It seems pretty clear that Trudeau and company’s response to the SNC-Lavalin issue is to muddy the waters, deny responsibility and move on. Given the supine nature of Canada’s media and the Liberal’s majority in Parliament, this might just work. Especially if the focus remains on whether or not there was “inappropriate pressure” exerted on Jody Wilson-Raybould when she took her decision not to intervene.
However, there is a more basic problem here as outlined in Andrew MacDougall’s excellent article in Mcleans.
“By late that same summer, the federal government launched a public consultation on its integrity regime, including the possibility of including deferred prosecution agreements into Canadian law. The change wanted by SNC now had its chance to find broader support. And a few months later—and featuring a submission from SNC—the consultation concluded.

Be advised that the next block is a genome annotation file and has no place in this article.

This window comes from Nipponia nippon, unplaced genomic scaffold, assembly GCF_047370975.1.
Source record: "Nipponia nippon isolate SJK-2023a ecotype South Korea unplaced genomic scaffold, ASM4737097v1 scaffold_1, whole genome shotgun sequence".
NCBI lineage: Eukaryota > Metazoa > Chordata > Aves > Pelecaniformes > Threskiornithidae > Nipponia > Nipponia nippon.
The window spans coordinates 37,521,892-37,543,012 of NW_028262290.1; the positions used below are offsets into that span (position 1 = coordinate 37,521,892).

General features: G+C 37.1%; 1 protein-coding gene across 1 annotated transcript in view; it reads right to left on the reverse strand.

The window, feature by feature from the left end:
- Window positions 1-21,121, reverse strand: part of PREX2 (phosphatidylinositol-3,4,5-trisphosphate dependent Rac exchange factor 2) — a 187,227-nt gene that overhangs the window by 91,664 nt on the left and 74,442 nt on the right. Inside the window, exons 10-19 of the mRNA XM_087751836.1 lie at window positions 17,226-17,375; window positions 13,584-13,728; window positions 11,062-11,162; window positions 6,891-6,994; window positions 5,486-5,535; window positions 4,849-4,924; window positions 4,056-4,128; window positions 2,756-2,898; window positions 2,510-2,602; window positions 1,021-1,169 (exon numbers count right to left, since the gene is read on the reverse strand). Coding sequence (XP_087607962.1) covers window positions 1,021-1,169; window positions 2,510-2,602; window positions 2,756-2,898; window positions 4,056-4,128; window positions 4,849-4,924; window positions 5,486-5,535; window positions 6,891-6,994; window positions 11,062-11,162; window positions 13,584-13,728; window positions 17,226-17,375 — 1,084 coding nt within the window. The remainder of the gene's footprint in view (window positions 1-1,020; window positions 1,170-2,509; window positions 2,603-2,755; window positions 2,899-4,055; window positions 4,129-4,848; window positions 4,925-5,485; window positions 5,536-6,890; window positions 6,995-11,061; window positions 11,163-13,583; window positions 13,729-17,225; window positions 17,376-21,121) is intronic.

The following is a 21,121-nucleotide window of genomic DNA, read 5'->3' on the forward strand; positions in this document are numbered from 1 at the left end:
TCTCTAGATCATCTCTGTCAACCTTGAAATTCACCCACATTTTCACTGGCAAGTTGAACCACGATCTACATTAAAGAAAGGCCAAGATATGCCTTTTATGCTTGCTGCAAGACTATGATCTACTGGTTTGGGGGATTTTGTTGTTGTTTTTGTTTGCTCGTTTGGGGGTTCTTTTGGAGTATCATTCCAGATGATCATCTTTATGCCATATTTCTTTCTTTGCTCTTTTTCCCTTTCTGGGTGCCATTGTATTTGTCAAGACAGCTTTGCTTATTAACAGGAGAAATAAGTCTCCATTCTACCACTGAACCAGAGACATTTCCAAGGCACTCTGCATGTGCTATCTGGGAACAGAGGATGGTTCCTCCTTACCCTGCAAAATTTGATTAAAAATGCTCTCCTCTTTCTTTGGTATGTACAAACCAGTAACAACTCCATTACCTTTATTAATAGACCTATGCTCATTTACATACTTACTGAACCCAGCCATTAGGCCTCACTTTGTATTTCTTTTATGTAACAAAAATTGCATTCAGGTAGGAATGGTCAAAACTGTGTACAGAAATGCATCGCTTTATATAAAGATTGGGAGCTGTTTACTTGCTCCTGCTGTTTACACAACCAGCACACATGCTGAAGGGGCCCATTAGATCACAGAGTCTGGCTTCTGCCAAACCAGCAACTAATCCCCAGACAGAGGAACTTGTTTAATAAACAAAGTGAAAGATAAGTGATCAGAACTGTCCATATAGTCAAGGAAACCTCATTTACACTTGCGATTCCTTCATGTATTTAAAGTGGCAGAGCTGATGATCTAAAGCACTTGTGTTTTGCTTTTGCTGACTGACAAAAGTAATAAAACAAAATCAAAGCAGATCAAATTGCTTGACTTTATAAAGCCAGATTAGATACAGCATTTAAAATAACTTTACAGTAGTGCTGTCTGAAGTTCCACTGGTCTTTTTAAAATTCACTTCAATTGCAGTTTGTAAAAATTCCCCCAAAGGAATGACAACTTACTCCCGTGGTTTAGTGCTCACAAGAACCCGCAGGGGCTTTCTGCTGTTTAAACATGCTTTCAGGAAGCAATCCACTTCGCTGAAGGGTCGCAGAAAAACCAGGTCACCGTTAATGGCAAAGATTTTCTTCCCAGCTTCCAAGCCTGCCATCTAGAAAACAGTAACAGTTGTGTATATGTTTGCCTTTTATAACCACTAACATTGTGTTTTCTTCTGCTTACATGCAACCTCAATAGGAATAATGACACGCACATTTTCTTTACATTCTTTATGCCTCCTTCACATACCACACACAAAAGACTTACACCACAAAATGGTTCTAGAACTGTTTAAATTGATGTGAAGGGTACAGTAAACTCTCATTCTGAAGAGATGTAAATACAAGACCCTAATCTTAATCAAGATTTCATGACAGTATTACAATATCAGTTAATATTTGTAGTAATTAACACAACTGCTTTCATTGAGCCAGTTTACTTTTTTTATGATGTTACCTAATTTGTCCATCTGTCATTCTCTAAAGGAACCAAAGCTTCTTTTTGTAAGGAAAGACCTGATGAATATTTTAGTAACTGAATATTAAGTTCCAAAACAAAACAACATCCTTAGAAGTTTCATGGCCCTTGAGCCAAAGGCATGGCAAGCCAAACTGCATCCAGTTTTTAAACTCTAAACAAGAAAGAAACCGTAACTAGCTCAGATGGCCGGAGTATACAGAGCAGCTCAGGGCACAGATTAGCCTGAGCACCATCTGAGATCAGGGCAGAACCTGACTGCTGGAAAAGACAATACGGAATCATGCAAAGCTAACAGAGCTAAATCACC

And then, as if by magic, a proposal for deferred prosecution agreements was buried into page 202 of the 2018 federal budget.” Michael Wernick’s SNC-Lavalin problem Mcleans
Read the whole thing because it is a very clear look at how this scandal tracks back to the PMO, PCO and Finance with Jody Wilson-Raybould principled decision essentially being roadkill in the drive to extricate SNC from its own folly.
And there, of course, is the real scandal. No one is disputing that SNC broke all sorts of laws in pursuit of its business interests. What is in issue is what the consequences of that lawlessness should be. The Deferred Prosecution Agreement language is an attempt by a private company to create its own get of jail free card. That the Trudeau government would even entertain, much less pass, such legislation, makes its systemic corruption obvious.
Long before the Liberal establishment – from the Prime Minister on down – behaved badly toward Wilson-Raybould it had already betrayed the Canadian electorate by enshrining a sweetheart deal in the Criminal Code.